Smart leaders are prepared to discuss new opportunities at any time. Yet when we are asked to submit our resumes for circulation with the executive team, our career documents may cause us to hesitate.
Today, executives are competing globally for opportunities that were once only locally available.
Additionally, new skills-based hiring and keyword practices makes it challenging for even the most accomplished execs to distinguish themselves in resumes. While artificial intelligence may have helped us summarize and articulate responsibilities, this too has rapidly become the status quo. Simply put: we can’t rely on practices that worked the last time we discussed a new role.
So what can executives do to their resumes to stand out in a category of one? Try this best-practice:
Show, don’t tell. When we tell what we can do, we use job-description narratives. We list responsibilities, functions, assignments, or actions. While it’s necessary to use responsibility-related keywords, they are not remarkable.
Think of it this way: AI generated statements and skills-based keywords are wonderful ways of telling what we can do. But these are merely leading indicators that describe our potential. Because they are not specific to our actual experience, we are competing with anyone else who has also had those responsibilities.
When we show what we can do, we give the results. We talk about the lag measures; what happens after executing our responsibilities. Our competitive advantage is in our outcomes: the top-line results we’ve achieved, NPS, bottom-line savings, employee retention, etc. Rarely do two executives achieve the same results.
If you want to impress when your next opportunity taps you on the shoulder, consider these five ways to improve your resume right now:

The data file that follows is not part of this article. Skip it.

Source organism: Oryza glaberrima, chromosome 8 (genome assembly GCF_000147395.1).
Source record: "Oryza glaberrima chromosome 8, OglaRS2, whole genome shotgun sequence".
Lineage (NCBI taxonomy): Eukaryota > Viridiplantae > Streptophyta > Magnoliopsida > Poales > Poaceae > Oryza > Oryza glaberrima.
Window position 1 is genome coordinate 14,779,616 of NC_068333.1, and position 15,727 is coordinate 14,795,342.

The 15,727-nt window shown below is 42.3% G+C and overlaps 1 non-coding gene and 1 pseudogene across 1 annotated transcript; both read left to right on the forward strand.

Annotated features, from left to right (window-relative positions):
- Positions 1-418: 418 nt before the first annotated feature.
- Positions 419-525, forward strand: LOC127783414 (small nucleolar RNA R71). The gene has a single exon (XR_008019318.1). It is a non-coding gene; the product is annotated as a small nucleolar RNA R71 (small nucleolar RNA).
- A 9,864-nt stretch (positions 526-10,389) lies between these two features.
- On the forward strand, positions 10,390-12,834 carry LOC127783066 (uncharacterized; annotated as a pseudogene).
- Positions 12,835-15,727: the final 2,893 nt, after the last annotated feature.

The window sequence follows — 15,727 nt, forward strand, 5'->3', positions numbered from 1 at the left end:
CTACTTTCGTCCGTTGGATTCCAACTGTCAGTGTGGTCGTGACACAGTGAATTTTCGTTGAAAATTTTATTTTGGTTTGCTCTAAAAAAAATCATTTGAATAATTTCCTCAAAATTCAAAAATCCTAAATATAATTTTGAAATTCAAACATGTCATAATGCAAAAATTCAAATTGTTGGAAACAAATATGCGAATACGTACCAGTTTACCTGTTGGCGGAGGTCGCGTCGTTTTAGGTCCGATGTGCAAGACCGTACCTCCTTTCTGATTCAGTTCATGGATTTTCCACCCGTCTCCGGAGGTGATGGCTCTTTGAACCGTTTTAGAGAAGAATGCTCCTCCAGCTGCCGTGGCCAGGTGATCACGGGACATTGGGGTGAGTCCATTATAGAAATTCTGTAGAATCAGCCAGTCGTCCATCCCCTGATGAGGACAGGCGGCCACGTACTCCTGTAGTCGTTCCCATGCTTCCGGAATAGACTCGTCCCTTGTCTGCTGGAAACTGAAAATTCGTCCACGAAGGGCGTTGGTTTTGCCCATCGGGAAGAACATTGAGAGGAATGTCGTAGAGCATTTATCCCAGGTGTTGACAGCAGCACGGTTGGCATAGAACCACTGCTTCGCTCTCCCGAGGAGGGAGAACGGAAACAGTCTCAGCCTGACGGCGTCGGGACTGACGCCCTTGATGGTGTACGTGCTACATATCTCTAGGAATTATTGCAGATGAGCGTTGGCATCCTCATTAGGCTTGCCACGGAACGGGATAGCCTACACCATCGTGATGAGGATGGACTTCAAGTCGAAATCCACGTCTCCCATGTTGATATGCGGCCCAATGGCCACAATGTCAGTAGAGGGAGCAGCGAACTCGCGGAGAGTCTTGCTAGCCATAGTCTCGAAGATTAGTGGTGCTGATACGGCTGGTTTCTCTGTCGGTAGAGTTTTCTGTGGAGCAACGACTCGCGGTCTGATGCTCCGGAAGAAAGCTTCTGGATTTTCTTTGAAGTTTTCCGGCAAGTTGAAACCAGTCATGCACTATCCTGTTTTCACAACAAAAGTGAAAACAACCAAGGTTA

Show, Don’t Tell
Show me you can do your job without telling me you can do your job. How to do it: Remove all statements that start with “responsible for,” “participated in,” “helped with,” “involved in,” “assisted with,” etc. Then restate those as results.
Declare Key Accomplishments
Key accomplishments are the stories you would want to tell at an event or interview. How to do it: Write down the initiatives you are most proud of across your career. Narrow it down to the top five. Add these as bullet-points to the top of your resume to ensure your profile stands out.
Quantify and Qualify
It is absolutely necessary to calculate and claim what we’ve done in order to be remarkable. How to do it: Pull your data from past performance reviews, annual reports, CRM dashboards, KPIs, annual strategic plans. The numbers and categories are there. If some of the data cannot be shared publicly, use an approximate or a percentage.
Commit to Breathing Room
Not every data point deserves space on our resume. A resume is a document that opens up a conversation. Having a succinct, strategic document that shows our acumen is far more effective than a lengthy CV. How to do it: Confine yourself to two pages. Use regular margins and 11 point font. Challenge every bullet with questions like: So what? Why should anyone care? If you can’t justify the information, remove it or reposition it.
Don’t Bury the Lead
Think of the “lead” as the headline, summarizing the most important aspects of our story. Specifically: “get to the point.” How to do it: Start bullets with an action verb and a data point. Don’t hide the most important information deep within a sentence. Data immediately grabs the reader’s attention and simultaneously conveys your achievements.
Be ready for your next shoulder tap. Don’t let skills-based hiring, and AI-driven keywords limit your competitive positioning for your next executive role. If you want to stand out, show (don’t tell) what you are capable of. When you compete based on your results, you set yourself apart in a category of one.
Kate Wade, CEO of Get Her Hired, is a Certified Executive Coach and Global Executive
Résumé + CV Writer. Kate is on a mission to get 10,000 women into the executive positions in which they belong. Her promise: scroll-stopping résumés and CVs. Having sat at the tables where the C-Level decisions are made, she knows first-hand what it takes to prepare, network, “apply,” interview and attain top levels of leadership in the world’s largest enterprises.
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